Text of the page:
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Environ Mol Mutagen. 2002;40(3):161-7.

Association of prostate cancer with rapid N-acetyltransferase 1 (NAT1*10) in combination with slow N-acetyltransferase 2 acetylator genotypes in a pilot case-control study.

Author information

1
Department of Pharmacology and Toxicology, University of Louisville School of Medicine, Louisville, Kentucky 40292, USA. d.hein@louisville.edu

Abstract

N-acetyltransferase-1 (NAT1) and N-acetyltransferase-2 (NAT2) are important in the metabolism of aromatic and heterocyclic amine carcinogens that induce prostate tumors in the rat. We investigated the association of genetic polymorphisms in NAT1 and NAT2, alone and in combination, with human prostate cancer. Incident prostate cancer cases and controls in a hospital-based case-control study were frequency-matched for age, race, and referral pattern. The frequency of slow acetylator NAT1 genotypes (NAT1*14, *15, *17) was 5.8% in controls but absent in cases. In contrast, in comparison with all other NAT1 genotypes the putative rapid acetylator NAT1 genotype (NAT1*10) was significantly higher in prostate cancer cases than controls (OR, 2.17; 95% CI, 1.08-4.33; P = 0.03). Combinations of NAT1*10 with NAT2 slow acetylator genotypes (OR, 5.08; 95% CI, 1.56-16.5; P = 0.008) or with NAT2 very slow (homozygous NAT2*5) acetylator genotypes (OR, 7.50; 95% CI, 1.55-15.4; P = 0.016) further increased prostate cancer risk. The results of this small pilot study suggest increased susceptibility to prostate cancer for subjects with combinations of NAT1*10 and slow (particularly very slow) NAT2 acetylator genotypes. This finding should be investigated further in larger cohorts and in other ethnic populations.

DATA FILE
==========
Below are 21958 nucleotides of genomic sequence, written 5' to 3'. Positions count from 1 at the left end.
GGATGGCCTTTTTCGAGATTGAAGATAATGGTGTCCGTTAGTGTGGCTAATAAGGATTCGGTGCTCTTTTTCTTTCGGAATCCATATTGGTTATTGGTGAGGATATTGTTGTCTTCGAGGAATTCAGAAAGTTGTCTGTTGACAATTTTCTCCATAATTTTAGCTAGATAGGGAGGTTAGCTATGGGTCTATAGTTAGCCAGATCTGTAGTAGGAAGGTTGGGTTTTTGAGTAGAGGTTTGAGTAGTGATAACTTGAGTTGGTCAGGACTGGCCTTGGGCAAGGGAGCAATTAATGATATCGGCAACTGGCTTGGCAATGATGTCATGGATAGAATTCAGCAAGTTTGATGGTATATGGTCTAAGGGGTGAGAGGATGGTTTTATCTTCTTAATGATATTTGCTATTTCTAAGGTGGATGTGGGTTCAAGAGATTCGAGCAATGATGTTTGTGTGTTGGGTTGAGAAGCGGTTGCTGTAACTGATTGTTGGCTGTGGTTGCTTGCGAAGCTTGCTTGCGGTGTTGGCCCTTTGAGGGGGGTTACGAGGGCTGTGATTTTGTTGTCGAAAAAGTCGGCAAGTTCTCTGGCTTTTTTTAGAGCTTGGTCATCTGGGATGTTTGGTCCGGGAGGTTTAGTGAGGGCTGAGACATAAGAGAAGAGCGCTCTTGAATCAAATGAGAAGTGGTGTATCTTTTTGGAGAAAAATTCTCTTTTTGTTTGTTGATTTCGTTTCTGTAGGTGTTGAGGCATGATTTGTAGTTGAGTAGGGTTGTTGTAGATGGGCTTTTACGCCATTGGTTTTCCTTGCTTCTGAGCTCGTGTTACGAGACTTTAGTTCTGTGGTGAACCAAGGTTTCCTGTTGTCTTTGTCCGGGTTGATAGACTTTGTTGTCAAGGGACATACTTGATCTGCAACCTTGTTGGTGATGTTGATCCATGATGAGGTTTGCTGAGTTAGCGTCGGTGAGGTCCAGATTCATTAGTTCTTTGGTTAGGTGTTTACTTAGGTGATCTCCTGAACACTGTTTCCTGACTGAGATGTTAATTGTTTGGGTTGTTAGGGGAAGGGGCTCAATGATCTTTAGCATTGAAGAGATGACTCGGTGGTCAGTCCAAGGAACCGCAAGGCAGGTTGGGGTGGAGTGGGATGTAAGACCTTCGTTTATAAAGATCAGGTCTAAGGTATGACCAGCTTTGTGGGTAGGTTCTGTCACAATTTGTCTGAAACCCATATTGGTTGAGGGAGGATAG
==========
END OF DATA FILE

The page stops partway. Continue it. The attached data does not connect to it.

PMID:
12355549
DOI:
10.1002/em.10103
[Indexed for MEDLINE]

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